as they resonate throughout the novel [in a Dostoevskian manner that
many of you have already commented on...]..
If we accept Humbert at his word, Lolita initiates
their first sexual encounter, seducing him after he has failed at
violating her in her sleep. Yet later Humbert admits that Lolita sobbed
in the night"every night, every nightthe moment I
feigned sleep" [p. 176]. Should we read this reversal psychologically:
that what began as a game for Lolita has now become a terrible and
inescapable reality? Or has Humbert been lying to us from the first?
What is the true nature of the crimes committed against Lolita? Does
Humbert ever genuinely repent them, or is even his remorse a sham?
Does Lolita forgive Humbert or only forget him?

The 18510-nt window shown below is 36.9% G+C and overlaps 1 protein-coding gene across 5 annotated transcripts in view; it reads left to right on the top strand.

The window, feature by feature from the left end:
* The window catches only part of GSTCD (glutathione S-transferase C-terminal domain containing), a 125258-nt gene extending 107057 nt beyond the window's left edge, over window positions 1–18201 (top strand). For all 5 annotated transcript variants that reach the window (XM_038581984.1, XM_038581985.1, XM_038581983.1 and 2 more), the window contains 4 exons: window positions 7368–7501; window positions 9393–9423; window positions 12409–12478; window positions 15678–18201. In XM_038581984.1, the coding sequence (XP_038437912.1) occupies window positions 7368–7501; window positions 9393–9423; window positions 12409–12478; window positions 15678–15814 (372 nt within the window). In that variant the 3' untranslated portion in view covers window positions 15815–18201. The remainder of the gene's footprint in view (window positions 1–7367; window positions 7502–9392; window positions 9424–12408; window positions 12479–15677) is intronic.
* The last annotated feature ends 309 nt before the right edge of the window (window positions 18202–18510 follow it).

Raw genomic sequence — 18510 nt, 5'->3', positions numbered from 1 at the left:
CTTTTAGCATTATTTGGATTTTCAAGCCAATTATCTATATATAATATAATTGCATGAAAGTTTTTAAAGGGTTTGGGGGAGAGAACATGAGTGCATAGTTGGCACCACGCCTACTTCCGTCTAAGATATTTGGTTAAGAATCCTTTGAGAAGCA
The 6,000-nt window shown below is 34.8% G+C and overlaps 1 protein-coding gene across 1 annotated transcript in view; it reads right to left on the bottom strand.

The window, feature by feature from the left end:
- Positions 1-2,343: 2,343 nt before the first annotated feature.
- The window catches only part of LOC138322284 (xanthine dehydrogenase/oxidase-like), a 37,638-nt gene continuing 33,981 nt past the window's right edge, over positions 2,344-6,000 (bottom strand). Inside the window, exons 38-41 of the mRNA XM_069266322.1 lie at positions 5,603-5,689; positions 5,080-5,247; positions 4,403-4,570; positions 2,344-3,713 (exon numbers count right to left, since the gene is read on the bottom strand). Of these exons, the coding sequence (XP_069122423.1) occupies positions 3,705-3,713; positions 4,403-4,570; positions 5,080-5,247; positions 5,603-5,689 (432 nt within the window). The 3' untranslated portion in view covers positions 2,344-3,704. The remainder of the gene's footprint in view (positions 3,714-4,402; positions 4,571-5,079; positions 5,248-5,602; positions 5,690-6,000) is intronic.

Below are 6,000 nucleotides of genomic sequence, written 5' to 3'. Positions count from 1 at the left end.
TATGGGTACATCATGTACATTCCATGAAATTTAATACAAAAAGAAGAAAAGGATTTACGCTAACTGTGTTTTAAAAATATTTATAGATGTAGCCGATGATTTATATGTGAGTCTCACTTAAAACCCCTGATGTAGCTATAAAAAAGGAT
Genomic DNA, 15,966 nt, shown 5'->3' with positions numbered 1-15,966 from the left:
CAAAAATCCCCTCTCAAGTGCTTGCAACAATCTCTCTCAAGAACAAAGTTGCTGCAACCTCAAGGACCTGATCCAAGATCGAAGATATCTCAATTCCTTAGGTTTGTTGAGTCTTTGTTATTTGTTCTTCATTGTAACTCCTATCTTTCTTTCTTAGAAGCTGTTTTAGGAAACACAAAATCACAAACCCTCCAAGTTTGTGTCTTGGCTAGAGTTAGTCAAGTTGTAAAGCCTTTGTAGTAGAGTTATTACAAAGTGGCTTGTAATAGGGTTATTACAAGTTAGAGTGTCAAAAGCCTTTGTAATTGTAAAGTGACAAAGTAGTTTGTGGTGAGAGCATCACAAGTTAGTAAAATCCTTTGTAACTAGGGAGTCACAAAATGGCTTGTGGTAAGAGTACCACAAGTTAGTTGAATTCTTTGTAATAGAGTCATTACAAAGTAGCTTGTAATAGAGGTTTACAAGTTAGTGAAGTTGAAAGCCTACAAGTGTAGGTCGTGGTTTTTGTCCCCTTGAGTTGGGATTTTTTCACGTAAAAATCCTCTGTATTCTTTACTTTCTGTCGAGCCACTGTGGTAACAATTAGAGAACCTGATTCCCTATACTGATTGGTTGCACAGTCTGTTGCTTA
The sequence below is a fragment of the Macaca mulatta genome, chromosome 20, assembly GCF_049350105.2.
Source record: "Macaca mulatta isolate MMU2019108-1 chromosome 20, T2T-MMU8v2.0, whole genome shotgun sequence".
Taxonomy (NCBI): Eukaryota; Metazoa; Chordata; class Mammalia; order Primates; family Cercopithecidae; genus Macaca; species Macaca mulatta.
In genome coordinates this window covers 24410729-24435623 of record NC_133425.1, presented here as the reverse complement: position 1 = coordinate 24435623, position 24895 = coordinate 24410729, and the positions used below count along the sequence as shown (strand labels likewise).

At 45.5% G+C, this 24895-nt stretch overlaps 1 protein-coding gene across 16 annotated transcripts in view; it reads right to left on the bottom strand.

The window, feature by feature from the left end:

Humbert is not only Lolita's debaucher but her stepfather
and, after Charlotte's death, the closest thing she has to a parent.
What kind of parent is he? How different is his style of parenting
As previously mentioned, Lolita abounds with games
the games Humbert plays with his psychiatrists, his games of chess
with Gaston Godin, the transcontinental games of tag and hide-and-go-seek
that "Trapp" plays with Humbert, and (still to come) the
slapstick game of the murder. There is Humbert's poignant outburst,
"I have only words to play with!" [p. 32]. In what way does
this novel itself resemble a vast and intricate game, a game played
with words? Is Nabokov playing with his readers or against them? How
does such an interpretation alter your experience of Lolita? Do its
detract from its emotional
seriousness or actually heighten it?
Michael Wood, The Magician's Doubts:
Nabokov and the Risks of Fiction. Princeton: Princeton University
Press, 1995, p. 5.